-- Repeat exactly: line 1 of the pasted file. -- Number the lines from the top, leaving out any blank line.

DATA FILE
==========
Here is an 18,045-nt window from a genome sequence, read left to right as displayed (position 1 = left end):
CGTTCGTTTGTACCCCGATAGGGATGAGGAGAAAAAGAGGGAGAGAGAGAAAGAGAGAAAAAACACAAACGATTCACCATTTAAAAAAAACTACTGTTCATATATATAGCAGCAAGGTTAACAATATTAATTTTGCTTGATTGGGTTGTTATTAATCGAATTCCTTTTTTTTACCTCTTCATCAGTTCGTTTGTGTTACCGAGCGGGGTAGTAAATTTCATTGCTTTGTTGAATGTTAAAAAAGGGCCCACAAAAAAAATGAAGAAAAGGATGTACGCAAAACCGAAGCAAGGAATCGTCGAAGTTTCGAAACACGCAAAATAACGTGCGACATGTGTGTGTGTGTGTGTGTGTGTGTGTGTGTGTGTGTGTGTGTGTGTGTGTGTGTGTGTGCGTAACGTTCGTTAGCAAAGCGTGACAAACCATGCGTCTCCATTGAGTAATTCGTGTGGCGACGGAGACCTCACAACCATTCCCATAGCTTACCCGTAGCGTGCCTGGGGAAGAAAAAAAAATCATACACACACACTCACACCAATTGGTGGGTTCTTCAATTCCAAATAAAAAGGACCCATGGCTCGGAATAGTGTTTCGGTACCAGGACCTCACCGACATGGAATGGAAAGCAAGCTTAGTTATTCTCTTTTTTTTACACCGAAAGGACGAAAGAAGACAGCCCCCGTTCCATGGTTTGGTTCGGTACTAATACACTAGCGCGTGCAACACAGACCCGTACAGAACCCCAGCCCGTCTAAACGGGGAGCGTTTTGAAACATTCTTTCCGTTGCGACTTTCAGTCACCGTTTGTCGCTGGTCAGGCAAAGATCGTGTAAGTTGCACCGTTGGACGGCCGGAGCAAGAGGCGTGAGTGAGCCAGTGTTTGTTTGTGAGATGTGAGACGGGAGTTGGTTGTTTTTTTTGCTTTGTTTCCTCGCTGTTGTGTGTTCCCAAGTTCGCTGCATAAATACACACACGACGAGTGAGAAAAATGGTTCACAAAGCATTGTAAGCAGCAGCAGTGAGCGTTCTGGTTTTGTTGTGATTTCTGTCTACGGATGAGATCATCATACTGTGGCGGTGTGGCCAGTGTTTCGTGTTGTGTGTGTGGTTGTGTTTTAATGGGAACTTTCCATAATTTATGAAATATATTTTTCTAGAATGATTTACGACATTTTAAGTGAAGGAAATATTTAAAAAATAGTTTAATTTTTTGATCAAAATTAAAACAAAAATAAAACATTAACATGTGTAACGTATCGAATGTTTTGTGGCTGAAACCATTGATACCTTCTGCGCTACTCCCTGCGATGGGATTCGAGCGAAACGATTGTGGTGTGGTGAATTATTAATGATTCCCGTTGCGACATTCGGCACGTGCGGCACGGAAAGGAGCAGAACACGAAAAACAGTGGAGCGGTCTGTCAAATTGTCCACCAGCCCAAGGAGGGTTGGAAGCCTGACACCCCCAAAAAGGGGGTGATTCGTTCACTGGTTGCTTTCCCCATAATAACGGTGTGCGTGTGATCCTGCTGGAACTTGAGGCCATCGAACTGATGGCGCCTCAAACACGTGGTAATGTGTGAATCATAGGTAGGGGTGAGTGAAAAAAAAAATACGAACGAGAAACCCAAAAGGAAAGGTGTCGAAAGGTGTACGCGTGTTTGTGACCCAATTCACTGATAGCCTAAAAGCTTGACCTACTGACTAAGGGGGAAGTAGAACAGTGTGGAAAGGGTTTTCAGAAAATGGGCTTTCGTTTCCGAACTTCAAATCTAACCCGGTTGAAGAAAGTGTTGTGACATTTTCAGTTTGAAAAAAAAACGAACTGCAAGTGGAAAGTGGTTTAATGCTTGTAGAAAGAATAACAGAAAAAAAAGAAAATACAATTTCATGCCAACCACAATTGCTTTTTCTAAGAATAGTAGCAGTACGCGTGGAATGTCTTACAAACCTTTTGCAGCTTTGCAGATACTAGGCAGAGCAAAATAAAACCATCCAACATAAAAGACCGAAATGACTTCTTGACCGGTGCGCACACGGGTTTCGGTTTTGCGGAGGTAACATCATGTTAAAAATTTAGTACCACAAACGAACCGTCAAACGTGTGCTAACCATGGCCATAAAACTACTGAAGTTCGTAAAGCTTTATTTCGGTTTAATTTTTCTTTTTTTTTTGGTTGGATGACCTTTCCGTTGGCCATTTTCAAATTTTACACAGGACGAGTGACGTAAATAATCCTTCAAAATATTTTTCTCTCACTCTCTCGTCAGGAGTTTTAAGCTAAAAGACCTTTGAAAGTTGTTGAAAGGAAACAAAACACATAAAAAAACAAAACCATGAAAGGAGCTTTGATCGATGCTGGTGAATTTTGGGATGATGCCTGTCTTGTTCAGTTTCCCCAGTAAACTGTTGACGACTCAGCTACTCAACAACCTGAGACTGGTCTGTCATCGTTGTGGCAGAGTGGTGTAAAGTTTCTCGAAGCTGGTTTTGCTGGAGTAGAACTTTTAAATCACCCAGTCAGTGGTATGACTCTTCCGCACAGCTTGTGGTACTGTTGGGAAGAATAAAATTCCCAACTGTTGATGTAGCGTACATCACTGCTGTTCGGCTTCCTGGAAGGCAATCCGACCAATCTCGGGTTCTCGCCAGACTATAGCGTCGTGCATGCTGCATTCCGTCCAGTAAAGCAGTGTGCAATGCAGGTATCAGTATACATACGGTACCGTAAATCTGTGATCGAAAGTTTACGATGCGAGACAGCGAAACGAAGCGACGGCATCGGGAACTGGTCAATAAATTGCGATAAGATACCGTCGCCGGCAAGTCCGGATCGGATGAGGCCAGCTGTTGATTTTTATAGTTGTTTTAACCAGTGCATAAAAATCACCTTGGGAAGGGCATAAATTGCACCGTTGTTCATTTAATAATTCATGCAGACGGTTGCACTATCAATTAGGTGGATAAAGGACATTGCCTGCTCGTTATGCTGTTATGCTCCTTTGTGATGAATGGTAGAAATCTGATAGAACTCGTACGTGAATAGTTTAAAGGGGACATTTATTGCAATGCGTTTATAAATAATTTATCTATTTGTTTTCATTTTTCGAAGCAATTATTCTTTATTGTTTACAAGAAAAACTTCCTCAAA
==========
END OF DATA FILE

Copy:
Here is an 18,045-nt window from a genome sequence, read left to right as displayed (position 1 = left end):